If you look closely, on my portraiture portfolio, there’s a phrase that says “my job is to make people hungry” at first, it might look a bit out of place but when you think about it, It’s an analogy of what chefs do vs what I do; it’s the link that brings both crafts together. As part of the constant evolution of my website, I’ve improved my design by having a vertical scroll portfolio and chose break the monotonous pattern by throwing a few catchphrases/calls to action here and there.
I’ve been saying since my first piece that I became a food photographer because of my passion for food and the respect for industry. I was a cook first, so there is a huge understanding for what my clients do and what it takes to be behind the fires. This respect and appreciation for the craft makes it easier for me to present ideas and approach them with a project in mind or discuss a shoot. I guess like on any other form of photography, if you speak your subject’s language, the job will be a lot easier and the message clearer. That’s a reason why I don’t do weddings or landscapes!
Now, talking about my portraiture. This is something relatively new to me in terms of grabbing someone, putting them against a background and aiming a lens at them while doing my best to not be awkward. I’m loving portraiture at the moment and I wish to explore it further on a personal and professional level.
Sometimes chefs request for me to a be a fly on the wall documenting a busy service focusing on the chefs and the food being plated; other times it’s a special event where there’s a guest chef and the focus is on her or him. Now more often, it’s about formal portraits and posed sessions. It’s entirely their call as their marketing needs are always different. Candid and action shots are usually for their website and social media while posed are typically for editorial or PR purposes or for their blogs and profile pictures on their different channels. Chefs have this reputation of being short tempered and terrifying, in a way I think they enjoy that reputation but only during my very first couple of years in the industry did I perceive. Now, working with them on a different level, I realize they’re just ordinary people like you and me but with a different mindset. They’re fun, and have a wicked sense of humor. But I have to say, my adulthood was shaped in that environment so I have some of their qualities in my personality and it works just fine.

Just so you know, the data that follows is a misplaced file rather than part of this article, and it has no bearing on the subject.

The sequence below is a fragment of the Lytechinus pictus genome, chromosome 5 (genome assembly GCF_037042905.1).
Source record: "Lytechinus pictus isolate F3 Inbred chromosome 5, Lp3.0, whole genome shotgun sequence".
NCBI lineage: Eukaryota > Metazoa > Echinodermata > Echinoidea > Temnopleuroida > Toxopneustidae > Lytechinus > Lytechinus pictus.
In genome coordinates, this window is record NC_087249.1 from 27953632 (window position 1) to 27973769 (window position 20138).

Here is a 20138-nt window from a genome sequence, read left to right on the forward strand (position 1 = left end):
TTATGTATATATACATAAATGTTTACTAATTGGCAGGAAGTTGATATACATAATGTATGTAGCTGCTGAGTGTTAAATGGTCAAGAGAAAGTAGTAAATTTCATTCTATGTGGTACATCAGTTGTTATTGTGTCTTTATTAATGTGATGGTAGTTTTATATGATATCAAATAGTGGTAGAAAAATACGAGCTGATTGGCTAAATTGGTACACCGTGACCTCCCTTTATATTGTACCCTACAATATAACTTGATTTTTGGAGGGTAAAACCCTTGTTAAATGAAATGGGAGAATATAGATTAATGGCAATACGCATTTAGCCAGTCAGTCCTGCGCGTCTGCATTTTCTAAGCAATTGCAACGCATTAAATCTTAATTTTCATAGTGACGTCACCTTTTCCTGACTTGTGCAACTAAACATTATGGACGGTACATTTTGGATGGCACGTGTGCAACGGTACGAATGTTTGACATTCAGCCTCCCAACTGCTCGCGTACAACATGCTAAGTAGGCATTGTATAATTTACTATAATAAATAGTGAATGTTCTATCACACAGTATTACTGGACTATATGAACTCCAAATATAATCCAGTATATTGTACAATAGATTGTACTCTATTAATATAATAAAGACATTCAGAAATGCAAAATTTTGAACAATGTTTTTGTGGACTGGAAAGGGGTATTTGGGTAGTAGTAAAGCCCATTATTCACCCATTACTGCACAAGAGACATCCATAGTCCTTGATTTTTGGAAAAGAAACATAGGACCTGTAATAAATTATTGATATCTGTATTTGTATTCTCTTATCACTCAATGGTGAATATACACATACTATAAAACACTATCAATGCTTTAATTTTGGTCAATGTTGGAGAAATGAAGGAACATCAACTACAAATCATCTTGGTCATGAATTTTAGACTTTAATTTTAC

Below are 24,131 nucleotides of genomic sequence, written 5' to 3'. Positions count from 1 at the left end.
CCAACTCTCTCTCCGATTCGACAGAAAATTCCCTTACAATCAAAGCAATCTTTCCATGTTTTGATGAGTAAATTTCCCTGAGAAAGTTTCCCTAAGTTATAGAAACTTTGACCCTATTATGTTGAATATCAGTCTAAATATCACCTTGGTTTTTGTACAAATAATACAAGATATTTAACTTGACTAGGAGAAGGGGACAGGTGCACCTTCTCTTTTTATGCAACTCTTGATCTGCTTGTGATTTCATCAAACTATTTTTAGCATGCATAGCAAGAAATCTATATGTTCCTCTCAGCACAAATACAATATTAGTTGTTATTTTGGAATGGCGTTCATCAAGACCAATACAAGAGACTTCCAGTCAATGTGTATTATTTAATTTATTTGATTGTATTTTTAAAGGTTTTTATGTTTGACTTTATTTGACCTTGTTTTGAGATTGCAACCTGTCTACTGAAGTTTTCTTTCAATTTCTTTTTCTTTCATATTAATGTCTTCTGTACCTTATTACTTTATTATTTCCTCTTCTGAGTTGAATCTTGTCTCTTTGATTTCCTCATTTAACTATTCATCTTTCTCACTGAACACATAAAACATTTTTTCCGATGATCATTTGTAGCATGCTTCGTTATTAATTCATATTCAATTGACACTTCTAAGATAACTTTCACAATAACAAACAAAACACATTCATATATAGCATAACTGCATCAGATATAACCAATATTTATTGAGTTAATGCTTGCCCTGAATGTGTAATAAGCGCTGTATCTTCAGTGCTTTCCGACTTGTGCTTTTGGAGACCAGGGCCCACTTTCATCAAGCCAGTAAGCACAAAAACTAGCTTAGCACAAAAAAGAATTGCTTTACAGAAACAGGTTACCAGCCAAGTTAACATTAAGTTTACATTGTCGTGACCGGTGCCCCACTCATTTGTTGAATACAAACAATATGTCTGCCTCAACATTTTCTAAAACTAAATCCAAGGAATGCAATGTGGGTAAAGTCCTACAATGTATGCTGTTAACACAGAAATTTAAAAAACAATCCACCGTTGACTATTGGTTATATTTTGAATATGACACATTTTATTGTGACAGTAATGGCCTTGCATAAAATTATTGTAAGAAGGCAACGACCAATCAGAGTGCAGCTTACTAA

I usually have the creative freedom to “do my thing” so I try to capture their light and atmosphere as I perceive it. At times the job comes from an agency or editorial and there’s a set of guidelines I have to stick to. Either way, It’s always fun, challenging and truly inspiring. My inspiration for portraiture comes from an infinite number of sources but mostly from painting, Renaissance and Baroque painting periods are what fascinate me the most like Caravaggio, Bosch, Velazquez, and Rembrandt. I also look at album covers and stuff like comic book vignettes, and movies. In terms of photography, I don’t really look at portrait photographers that much but if I have to mention someone it has to be Annie Leibovitz. In general, there is something very pictorial about her work that makes it stand out from the rest at least to me.
That pictorial essence is what I’m after when taking portraits. The way it happens is a very odd one: I’m lucky to have a photographic memory which makes it easy for me to remember images, faces, poses and compositions. That way, when I’m in front of someone, I study their face, pose, personality and traits and try to relate it to something I’ve seen before: a movie scene, a portrait of a king, an album cover. Then I try to recreate that scene the best I can and make it my own. It’s not always that something like this happens but when it happens, I know I have THE SHOT.